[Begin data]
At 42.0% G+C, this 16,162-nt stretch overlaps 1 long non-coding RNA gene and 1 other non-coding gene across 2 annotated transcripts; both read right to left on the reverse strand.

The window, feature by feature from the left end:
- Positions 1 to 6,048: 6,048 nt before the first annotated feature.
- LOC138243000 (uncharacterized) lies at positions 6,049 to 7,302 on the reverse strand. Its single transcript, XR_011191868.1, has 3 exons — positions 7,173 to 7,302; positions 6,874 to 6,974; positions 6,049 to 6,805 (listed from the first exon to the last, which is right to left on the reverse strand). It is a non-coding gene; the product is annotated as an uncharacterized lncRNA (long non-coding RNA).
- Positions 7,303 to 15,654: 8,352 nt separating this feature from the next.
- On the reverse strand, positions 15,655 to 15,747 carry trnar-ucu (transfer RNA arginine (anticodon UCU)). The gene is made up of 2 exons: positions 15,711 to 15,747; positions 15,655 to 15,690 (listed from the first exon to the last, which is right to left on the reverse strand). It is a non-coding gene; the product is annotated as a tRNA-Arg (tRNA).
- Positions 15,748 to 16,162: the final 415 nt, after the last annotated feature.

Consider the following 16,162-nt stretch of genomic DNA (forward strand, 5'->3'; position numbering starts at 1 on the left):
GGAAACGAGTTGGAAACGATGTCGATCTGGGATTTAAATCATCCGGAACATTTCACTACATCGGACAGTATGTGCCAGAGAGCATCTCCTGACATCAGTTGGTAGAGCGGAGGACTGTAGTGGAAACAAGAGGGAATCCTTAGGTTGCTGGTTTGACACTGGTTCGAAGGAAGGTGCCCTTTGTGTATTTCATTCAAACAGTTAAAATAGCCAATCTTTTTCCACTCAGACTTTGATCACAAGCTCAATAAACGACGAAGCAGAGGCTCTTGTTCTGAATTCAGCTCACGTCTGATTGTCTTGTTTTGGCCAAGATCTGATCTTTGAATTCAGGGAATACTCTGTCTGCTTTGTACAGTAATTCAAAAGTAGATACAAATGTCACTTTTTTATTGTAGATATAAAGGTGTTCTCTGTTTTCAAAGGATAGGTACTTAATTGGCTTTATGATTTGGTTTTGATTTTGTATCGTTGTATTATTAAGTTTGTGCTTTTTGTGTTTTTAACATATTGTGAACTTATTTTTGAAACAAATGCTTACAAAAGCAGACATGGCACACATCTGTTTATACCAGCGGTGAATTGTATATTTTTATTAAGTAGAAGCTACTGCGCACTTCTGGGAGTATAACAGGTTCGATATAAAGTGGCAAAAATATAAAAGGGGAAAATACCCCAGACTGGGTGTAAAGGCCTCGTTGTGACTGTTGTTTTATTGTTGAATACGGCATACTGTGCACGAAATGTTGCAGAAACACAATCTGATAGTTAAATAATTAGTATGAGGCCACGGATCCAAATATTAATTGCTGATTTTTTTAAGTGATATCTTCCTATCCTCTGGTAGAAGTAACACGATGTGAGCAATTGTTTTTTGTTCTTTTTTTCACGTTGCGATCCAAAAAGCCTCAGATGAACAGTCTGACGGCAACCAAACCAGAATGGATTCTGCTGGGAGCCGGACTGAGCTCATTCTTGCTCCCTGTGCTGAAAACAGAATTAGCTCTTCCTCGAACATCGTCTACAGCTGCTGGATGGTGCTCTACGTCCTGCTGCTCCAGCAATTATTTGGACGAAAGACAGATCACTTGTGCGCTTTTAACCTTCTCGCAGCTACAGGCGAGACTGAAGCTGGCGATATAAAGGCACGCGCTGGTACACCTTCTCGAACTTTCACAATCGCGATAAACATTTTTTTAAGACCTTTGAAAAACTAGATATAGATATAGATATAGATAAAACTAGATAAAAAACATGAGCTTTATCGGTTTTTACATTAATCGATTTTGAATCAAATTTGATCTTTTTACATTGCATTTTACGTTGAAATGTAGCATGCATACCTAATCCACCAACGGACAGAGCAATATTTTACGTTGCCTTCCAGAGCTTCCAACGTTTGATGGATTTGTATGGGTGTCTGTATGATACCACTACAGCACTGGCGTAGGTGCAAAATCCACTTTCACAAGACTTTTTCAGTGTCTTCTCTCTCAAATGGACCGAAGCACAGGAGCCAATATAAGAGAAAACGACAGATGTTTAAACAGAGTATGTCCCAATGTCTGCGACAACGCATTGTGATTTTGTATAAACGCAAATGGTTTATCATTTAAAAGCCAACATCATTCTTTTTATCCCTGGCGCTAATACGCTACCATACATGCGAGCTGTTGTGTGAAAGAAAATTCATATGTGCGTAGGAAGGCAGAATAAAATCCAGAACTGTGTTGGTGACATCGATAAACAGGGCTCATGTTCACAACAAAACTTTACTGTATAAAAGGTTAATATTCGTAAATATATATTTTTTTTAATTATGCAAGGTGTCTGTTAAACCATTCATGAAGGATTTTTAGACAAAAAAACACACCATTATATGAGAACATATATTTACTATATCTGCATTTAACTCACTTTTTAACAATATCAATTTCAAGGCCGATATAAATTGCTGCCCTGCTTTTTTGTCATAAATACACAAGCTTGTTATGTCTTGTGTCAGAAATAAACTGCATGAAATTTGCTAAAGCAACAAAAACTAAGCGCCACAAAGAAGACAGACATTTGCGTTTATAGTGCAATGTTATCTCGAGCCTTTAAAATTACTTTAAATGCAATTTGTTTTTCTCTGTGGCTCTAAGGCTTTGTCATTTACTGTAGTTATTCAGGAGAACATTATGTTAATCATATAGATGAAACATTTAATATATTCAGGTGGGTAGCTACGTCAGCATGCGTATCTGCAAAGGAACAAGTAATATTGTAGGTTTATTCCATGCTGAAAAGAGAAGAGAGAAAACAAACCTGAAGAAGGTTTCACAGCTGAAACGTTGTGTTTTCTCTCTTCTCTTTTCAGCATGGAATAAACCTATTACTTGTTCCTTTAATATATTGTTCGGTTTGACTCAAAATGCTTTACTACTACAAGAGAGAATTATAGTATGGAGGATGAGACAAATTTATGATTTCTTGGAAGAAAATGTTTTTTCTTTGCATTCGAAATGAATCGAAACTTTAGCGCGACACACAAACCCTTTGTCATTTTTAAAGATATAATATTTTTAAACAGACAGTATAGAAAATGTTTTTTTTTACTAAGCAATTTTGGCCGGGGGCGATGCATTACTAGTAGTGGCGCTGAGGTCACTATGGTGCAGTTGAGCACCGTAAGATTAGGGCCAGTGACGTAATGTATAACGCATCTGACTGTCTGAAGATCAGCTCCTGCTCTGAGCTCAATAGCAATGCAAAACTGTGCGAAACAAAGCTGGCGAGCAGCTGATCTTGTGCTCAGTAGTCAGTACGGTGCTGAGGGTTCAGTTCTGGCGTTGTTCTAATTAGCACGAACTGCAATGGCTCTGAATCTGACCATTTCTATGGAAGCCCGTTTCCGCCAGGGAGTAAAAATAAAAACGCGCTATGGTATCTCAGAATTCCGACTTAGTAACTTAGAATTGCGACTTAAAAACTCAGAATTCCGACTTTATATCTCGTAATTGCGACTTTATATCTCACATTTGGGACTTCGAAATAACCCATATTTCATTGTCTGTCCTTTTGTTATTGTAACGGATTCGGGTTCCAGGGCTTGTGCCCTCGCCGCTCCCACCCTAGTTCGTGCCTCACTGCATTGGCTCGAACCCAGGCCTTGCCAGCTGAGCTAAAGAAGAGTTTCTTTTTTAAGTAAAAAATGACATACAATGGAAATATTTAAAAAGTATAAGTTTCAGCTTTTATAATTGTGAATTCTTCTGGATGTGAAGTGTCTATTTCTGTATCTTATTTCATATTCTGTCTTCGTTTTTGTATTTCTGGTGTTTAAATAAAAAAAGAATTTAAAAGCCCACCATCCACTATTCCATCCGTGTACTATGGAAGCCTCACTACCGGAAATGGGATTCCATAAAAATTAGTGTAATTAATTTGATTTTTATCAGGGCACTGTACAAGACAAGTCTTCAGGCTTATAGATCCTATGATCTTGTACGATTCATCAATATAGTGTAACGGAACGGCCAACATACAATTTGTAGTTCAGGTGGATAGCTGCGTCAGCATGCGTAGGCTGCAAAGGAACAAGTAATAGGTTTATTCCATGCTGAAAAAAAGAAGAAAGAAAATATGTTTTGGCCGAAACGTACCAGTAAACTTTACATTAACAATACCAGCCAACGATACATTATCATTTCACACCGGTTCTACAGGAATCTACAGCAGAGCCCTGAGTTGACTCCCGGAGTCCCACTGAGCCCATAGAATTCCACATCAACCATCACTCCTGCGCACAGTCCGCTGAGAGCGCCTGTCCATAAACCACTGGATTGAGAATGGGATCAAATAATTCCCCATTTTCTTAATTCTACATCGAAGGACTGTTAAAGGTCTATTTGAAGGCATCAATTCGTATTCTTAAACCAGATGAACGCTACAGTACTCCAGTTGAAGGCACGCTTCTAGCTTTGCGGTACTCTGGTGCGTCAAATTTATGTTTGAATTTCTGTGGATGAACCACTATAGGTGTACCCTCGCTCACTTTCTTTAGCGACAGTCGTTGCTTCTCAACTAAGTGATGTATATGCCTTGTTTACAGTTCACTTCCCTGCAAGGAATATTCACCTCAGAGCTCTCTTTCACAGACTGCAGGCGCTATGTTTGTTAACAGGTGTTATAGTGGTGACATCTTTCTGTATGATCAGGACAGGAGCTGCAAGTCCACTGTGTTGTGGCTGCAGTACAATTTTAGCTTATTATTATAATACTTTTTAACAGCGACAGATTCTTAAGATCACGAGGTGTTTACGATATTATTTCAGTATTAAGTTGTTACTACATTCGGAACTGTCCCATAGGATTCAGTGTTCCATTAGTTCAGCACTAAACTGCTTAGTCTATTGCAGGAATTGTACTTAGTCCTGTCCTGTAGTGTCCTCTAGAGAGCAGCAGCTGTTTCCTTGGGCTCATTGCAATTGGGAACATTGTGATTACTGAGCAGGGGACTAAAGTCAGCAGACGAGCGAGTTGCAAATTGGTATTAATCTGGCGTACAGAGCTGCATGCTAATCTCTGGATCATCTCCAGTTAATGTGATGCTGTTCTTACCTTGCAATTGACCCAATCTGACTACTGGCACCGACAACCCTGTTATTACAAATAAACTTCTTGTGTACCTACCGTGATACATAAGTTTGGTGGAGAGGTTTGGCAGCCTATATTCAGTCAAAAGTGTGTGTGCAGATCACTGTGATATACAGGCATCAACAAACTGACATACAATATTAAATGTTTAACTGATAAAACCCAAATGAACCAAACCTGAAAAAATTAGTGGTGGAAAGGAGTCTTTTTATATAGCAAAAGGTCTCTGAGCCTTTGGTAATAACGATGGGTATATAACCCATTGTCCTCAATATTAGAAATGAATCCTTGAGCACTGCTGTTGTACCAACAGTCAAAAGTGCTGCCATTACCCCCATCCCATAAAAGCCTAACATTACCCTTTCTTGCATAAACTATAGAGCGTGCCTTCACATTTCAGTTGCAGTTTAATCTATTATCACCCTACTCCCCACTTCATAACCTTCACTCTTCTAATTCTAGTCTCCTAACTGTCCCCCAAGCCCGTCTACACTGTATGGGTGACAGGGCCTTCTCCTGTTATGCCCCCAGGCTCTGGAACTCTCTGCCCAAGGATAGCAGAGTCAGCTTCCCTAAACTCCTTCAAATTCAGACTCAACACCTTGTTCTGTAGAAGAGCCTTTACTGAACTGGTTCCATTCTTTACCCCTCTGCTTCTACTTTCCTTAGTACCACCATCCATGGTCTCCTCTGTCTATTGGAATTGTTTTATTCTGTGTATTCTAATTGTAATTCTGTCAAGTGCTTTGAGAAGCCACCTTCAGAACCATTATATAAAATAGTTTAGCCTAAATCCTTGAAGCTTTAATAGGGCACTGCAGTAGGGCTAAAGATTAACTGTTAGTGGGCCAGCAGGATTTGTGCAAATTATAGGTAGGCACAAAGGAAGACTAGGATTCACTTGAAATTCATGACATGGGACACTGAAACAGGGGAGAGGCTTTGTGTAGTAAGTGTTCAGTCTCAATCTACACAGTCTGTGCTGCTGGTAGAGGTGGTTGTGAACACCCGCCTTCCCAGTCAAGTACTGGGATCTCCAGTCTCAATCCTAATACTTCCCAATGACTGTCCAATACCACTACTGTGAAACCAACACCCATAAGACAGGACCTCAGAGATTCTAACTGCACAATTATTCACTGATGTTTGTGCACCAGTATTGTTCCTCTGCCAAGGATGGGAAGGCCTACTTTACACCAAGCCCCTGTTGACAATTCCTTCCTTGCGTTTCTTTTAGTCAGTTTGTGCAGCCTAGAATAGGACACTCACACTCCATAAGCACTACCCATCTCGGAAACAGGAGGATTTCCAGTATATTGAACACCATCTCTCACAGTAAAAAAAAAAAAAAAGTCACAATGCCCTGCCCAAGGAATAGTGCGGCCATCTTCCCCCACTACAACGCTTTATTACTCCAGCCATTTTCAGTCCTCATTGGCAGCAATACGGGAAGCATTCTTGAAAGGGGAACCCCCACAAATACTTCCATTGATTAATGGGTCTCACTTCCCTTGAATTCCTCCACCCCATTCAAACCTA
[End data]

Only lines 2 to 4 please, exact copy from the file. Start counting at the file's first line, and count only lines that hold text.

The window, feature by feature from the left end:
- Positions 1 to 6,048: 6,048 nt before the first annotated feature.
- LOC138243000 (uncharacterized) lies at positions 6,049 to 7,302 on the reverse strand. Its single transcript, XR_011191868.1, has 3 exons — positions 7,173 to 7,302; positions 6,874 to 6,974; positions 6,049 to 6,805 (listed from the first exon to the last, which is right to left on the reverse strand). It is a non-coding gene; the product is annotated as an uncharacterized lncRNA (long non-coding RNA).